With the rise of artificial intelligence (AI) and cognitive computing, there’s an increasing need for a structured data format that other computers can easily understand. To meet that need, in 2011 a group of search engine companies and large-scale web publishers created an initiative called Schema.org to describe objects that web pages are actually about.
In this four-part series, I introduce you to Schema.org and show you how to use it to create more searchable web pages. In Part 1, I begin by explaining the history of the project.
Benefits of Schema.org
To begin with, let’s look at some of the benefits of Schema.org. Why add Schema.org markup to your pages? The bottom line is that doing so will make your pages more accessible and easier to find for search engines, AI assistants, and related web applications. You don’t have to learn any new development systems or tools to use the markup an can broadly get up to speed in a couple hours. Other benefits include:
- Aid in contextual search. Search engine companies and specialists are increasingly guiding users based on particular interests, rather than through blanket search terms. They are understanding intent and surfacing content that answers a user’s intent. Is the user shopping? Looking for a film to watch? Searching to solve a technical problem? If you use Schema.org markup, you allow search engines to include your sites according to contextual features, even more so if they are searching by voice or on mobile devices.
- Signal updated, quality content. When it comes to increasing your search engine ranking, there’s no replacement for creating great, quality content and cultivating legitimate links to your content. But using Schema.org markup signals to search engines that your content is well updated and of good quality.
- Increase click-through rates. When your Schema.org-enriched sites do show up in search engine rankings, they do so with the modern contextual features of the listing, called rich snippets. Rich snippets stand out from other search results, leading to better click-through rates by users.
- Improve content’s maintainability. When planning a site’s content, many people forget to plan for how to deal with content when it is out-of-date or irrelevant. Having pages that include Schema.org markup makes it easier to identify these pages and implement a plan during times of transition. Adding Schema.org markup makes it much easier to develop tools to work with your existing page and incorporate them into successive sites and software projects. It also makes it easier for you to collaborate with partners on new, joint projects based on your existing sites.
Home pages for eyeballs
In the first days of the web, everything you wanted to see was on a home page. Those initial web pages were like a personal bulletin pinned on a public board, but with hyperlinks. The goal was to have humans looking at the pages.
Before long, the Mosaic browser made it possible to embed images among the text, which made the web more enticing for users. Embedded media objects opened the door to audio, video, and application objects. Quickly, other industries besides information and communication started to use — and eventually to dominate — the web.
We have less useful automation than we would have if there were a common language. The web might seem an amazingly innovative place, but we are missing out on many more possibilities.
With the explosion of data on the Internet, it quickly became necessary to categorize and tag content so that humans could more easily find the information they were looking for.
Early web inventors wanted to spread organizational tools more broadly on the web. In the 1990s, work on the “web of data” technology began. The initial predictions for data on the web were grand. A May 2001 story in Scientific American, by Sir Tim Berners-Lee and colleagues, entitled “The Semantic Web,” set forth their ambitions for a new technology that would provide a common language for data on the web, making automation easier.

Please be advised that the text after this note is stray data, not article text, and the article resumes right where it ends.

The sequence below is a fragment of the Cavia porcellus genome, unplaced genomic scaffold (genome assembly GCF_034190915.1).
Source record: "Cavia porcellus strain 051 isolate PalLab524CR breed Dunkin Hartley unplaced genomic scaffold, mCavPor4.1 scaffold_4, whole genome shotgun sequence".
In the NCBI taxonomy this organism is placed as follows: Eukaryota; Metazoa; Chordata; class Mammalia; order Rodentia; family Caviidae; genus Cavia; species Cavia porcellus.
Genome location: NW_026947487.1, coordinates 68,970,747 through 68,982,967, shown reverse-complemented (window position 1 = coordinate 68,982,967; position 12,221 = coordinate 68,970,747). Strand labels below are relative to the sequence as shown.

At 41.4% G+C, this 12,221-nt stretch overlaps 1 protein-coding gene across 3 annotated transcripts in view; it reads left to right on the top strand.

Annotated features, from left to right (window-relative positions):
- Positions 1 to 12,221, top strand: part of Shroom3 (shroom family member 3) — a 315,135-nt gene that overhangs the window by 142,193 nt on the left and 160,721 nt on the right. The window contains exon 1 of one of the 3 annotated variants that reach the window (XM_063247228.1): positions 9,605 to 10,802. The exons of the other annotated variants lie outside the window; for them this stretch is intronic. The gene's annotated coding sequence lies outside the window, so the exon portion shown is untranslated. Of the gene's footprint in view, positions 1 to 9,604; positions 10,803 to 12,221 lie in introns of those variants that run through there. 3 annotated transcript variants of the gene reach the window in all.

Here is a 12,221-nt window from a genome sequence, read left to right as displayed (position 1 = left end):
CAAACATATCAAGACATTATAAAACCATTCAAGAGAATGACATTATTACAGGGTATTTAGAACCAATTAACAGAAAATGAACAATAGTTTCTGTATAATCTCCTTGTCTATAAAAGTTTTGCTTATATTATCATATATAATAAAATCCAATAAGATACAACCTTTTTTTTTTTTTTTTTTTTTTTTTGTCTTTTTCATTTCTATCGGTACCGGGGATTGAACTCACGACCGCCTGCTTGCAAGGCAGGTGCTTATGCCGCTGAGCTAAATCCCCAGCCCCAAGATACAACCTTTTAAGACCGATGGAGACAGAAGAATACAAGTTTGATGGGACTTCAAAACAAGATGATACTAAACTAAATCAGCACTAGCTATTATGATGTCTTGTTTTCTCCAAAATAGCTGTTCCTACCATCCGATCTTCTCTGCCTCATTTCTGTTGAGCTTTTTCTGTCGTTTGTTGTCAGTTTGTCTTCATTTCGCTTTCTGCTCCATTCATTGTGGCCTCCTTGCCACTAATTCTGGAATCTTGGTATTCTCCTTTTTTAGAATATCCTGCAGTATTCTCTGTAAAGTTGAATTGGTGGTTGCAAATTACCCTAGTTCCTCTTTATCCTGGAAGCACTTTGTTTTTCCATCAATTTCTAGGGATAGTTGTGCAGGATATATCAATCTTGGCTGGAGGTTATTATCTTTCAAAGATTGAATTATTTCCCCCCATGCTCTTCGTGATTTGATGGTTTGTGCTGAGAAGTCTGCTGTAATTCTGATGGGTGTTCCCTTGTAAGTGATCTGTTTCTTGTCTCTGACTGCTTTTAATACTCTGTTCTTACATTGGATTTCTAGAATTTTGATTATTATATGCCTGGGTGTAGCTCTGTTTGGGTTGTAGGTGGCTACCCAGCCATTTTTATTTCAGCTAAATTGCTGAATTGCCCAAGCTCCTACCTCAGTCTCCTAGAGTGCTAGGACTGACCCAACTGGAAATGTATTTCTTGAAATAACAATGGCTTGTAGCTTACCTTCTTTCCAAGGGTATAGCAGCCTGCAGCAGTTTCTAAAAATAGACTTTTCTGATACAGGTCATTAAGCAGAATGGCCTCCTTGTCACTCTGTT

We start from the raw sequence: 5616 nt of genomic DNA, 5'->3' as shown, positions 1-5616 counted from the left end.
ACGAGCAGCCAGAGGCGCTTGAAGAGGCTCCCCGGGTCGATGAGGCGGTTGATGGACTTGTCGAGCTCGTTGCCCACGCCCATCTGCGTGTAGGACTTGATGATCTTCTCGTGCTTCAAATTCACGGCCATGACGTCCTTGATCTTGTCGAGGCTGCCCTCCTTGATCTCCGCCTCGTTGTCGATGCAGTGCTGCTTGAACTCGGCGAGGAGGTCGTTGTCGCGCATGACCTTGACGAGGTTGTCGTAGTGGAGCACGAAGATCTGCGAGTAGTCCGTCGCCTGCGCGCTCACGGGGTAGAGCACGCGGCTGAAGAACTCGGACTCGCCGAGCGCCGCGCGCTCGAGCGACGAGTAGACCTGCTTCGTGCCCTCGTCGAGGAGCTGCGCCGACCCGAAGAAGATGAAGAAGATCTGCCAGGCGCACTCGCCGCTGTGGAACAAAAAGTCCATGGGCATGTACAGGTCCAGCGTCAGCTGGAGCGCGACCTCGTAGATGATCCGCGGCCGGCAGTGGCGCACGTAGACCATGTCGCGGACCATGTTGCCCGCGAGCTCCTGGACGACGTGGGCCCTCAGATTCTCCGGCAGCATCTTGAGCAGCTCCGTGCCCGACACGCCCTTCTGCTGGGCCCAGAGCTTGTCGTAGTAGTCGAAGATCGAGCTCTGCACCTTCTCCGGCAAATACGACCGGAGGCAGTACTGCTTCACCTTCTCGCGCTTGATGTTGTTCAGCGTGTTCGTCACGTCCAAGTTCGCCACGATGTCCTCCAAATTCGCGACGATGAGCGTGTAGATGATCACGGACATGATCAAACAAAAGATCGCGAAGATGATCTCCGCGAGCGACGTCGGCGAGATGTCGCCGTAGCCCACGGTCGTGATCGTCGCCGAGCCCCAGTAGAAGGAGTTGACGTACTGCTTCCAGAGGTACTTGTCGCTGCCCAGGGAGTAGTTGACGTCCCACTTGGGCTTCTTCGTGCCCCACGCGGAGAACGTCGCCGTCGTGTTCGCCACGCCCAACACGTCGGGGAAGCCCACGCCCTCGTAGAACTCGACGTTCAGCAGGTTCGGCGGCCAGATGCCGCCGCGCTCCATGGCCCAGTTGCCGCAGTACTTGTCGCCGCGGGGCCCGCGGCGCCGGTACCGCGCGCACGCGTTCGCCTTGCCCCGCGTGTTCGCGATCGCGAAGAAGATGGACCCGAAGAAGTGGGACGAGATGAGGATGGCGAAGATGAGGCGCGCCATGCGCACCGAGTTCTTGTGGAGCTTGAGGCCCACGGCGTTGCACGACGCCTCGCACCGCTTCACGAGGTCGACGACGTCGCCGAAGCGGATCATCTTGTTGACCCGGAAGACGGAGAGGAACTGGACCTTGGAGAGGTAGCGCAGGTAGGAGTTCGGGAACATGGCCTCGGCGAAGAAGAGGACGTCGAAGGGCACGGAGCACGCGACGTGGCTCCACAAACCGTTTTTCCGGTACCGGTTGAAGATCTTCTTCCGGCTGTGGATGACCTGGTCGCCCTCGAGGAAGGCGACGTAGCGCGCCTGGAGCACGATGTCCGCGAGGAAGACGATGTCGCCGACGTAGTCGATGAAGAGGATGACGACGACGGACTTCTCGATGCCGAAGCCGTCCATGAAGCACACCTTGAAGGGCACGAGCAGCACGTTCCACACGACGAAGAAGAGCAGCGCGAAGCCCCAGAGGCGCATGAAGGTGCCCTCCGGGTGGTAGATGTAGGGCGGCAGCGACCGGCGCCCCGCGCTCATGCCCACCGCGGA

While much of this envisioned automation is now a reality, it’s primarily due to the extraordinary feats of intense data munging by large search engines and tech companies, and not because the common language for data on the web ever took off. As a result, the automation we have now is not as useful as it would be if there were a common language. The web might seem an amazingly innovative place, but we are missing out on many more possibilities.
The advent of Schema.org will bring to life the promise of the semantic web. Through the efforts of the big players, even smaller players can now benefit.
RDF, linked data, microformats, and more
In 2000, I wrote an article for IBM Developer, “An introduction to RDF,” that explained the technology that the Worldwide Web Consortium (W3C) was advocating to provide a common language for data on the web. The Resource Description Framework (RDF) is a set of specifications for modeling data on the web, to make work easier for autonomous agents and improve search engines and service directories. RDF was originally conceived as a simple model for expressing bits of data on the web.
Unfortunately, the W3C ended up piling so many complicated specifications on top of RDF (including full-blown AI facilities) that they were never really clear on how to boil the semantic web down to something simple enough that a typical web developer could easily learn.
Semantic web layer cake
To counteract these complicated specifications, an initiative called “Linked Open Data” began to push for a simplified set of principles. The name shortened to “Linked Data” as it became clear that the principles were useful even for enterprise and in private contexts. Linked Data basically recommends using HTTP URLs to identify things, rather than, say, plain text strings, and using conventions such as simple RDF to provide associated information for the identified things. This information might consist, for example, of labels that make use of plain text strings.
At first this metadata was provided separately from the web page itself, but web developers quickly began advocating for the use of simple HTML conventions to encode metadata right in the web page. These were called microformats.
All these developments crystallized over the course of a decade into Schema.org in 2011. The high-minded semantic web was simplified into Linked Data, while the need for separate file representations was eliminated by using microformat techniques.
An information model for your web pages
So, what does all this mean to today’s web developer? For one thing, it means you have to ask, “What is my content actually about?”
Let’s say you maintain a web site for a book club. What are your pages about? They are probably about books, meetings, and members, and you describe these things with a conventional set of descriptions. For instance:
- Books are described in terms of titles, authors, ISBNs, cover images, and so on.